Reading a book in Irish
The page turns and no one is offended
The planet Jupiter passes from behind the moon. photograph: joe st leger/the irish times
I read a book in Irish this morning. You will not have noticed – anymore than I would have noticed you reading in English. It was a good book, a little collection of essays, which I found informative and reflective.
Am I to be pitied for reading in Irish? Did I achieve anything? (My reading in Irish did not force the language down your throat, did it? BTW, good luck trying to criticise me for reading in Irish without sounding like a book-burning Black Shirt.)
The poet Máire Mhac an tSaoi once spoke of “Gaeltacht na leabhar” – the Gaeltacht of the books. She was speaking, if I am remember correctly, about how old books helped to enrich one’s Irish. She is right of course. Books do help with deepening your understanding of language but, even more so, with the imagination.
Perhaps, just as importantly, books are physical manifestations of the language’s existence. You will often hear people say – and not without good cause – that they spent time in Ireland or the Gaeltacht and heard no one speaking Irish. That is a fair enough comment. The Irish speaker is a bit like a dolphin – you know that they are out there in the water but that does not mean that you will actually see them in the waves.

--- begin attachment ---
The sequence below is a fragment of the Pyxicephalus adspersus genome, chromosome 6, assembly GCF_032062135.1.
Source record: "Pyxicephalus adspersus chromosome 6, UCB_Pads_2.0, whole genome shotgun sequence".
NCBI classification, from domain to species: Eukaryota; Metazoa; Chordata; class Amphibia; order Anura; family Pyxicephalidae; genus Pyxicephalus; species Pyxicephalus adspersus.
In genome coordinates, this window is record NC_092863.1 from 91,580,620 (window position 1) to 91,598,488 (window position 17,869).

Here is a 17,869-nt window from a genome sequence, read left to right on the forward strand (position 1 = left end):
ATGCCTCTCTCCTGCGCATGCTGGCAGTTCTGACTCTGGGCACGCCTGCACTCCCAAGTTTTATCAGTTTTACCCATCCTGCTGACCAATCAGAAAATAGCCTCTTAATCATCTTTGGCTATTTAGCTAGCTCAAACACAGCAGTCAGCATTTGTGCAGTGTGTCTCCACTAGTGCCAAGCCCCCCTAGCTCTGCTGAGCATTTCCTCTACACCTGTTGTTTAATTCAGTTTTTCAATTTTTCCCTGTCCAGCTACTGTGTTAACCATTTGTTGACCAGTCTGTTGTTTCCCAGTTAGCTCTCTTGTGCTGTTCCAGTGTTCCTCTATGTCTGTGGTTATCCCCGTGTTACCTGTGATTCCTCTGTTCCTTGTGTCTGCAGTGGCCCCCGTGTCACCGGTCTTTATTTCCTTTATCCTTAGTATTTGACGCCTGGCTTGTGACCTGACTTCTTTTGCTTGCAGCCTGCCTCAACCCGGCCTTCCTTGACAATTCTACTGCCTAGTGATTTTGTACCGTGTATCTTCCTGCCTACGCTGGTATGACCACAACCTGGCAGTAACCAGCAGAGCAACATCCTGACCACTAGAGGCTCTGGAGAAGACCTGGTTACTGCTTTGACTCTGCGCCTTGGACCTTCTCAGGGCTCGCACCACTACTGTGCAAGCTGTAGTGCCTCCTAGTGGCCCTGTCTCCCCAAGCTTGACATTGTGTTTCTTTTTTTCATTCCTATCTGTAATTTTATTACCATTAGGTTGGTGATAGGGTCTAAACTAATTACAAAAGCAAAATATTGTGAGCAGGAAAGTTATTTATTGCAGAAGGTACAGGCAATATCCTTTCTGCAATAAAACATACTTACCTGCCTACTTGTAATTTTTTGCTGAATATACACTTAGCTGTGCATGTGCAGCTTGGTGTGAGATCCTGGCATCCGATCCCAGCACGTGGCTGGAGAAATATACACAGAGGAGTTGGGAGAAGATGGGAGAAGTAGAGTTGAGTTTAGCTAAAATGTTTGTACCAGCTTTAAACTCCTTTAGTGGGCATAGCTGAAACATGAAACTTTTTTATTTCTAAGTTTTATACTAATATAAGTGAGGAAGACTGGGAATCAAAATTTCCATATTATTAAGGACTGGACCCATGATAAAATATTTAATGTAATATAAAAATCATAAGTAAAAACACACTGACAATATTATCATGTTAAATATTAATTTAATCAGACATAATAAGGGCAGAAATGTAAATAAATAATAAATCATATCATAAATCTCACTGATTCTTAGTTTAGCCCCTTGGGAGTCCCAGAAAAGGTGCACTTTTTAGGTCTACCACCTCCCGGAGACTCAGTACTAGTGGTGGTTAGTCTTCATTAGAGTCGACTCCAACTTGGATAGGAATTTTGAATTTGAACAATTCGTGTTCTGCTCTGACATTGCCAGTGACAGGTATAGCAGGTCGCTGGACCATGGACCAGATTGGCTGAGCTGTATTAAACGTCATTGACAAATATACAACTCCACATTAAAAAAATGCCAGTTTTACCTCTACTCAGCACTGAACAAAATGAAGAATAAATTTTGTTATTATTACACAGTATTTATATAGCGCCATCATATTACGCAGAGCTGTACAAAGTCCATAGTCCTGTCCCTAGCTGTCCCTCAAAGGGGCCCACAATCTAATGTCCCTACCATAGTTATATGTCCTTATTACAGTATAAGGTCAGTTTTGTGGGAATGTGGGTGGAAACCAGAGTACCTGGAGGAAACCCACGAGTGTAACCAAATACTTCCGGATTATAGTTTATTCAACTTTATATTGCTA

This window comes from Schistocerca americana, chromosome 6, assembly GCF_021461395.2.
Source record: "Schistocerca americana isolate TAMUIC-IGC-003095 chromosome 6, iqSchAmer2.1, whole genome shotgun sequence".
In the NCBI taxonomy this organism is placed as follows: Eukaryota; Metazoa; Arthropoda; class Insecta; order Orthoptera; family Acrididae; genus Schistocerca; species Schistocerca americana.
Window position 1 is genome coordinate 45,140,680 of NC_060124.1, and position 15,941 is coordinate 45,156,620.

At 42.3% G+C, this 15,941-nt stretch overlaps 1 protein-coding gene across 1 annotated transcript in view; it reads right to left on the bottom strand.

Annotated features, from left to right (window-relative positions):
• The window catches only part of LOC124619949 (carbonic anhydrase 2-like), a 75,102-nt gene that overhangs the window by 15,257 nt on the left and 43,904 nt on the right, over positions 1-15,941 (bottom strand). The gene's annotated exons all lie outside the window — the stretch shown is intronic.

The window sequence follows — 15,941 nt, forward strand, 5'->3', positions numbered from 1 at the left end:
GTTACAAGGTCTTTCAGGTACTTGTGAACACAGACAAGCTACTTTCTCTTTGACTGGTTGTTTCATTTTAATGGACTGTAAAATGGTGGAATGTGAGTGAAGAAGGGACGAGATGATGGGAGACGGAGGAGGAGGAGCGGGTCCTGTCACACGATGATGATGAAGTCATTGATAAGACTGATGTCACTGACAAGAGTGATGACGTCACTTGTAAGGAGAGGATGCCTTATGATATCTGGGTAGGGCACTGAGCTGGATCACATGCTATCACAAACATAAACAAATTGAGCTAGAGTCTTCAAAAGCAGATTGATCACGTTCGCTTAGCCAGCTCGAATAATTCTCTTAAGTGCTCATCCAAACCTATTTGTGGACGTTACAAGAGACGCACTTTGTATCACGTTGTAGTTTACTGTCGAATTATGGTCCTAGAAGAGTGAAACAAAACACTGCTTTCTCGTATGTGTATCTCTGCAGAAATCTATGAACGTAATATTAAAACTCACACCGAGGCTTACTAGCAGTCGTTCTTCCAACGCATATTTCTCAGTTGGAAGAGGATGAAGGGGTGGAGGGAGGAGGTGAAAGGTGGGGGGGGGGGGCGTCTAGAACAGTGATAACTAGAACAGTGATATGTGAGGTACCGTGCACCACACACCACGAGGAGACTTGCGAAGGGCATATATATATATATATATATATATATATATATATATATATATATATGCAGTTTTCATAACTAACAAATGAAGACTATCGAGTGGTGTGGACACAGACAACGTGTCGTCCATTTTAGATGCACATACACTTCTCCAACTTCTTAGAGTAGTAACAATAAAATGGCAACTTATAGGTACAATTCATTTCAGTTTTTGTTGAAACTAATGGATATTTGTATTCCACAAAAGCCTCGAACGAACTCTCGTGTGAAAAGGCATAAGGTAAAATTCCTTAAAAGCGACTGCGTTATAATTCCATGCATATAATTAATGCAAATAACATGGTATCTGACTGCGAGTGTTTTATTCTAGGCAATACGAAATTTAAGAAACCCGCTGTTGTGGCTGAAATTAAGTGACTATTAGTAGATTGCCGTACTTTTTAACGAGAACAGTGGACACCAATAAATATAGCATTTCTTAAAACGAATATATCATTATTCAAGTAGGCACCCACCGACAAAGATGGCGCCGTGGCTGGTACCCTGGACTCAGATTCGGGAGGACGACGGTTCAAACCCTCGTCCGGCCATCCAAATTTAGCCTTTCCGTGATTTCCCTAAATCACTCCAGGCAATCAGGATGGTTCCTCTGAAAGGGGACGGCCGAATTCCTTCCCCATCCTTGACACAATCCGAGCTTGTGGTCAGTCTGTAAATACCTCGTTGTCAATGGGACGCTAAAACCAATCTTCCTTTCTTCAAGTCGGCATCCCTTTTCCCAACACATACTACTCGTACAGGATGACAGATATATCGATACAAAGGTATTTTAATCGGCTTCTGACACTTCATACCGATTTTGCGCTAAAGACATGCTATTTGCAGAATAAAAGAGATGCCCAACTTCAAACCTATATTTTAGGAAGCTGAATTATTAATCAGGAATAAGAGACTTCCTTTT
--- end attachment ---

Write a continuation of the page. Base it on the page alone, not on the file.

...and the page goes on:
The Irish book, however, is like an anchor, a physical, unmoving entity that tethers you to the language through all the storms. You did not hear anyone speak Irish while in the Gaeltacht but, look, here is a collection of fairy tales or some stories about Fionn Mac Cumhaill or a novel from a man who lives in Conamara.
Listen to them now. Take them home with you. Put them on your bookshelf so that people might see them. After all, what is a bookshelf but a nerd’s way to display his prowess? You won’t find the heads of rhinos on the walls of many book readers but you will find books that speak of a different kind of stalk.
There are the “fadas” of course – the síneadh fada. You notice them all the time at the start and then not at all. You notice them when they are not there – or when they are in the wrong place. Patrún is not the same as pátrún. “Patrún” means “pattern” while “pátrún” means “patron”. That wee fada makes all the difference and, if you were to read the word “patrun”, you would just ask yourself has the author misspelt “patrún” or “pátrún”?
Confusing? Absolutely – but just think about the workout your brain is getting juggling all these possibilities!
The one nice thing about fadas is that they appear only on vowels. You don’t have to worry about consonants. Accents on consonants would be very Scandinavian – and while the Vikings left us place names, they did not manage to leave us accents on consonants. Still, as a reader of Irish, it can, on occasion, be a bit strange to read in English and nót hávé fádás ón wórds.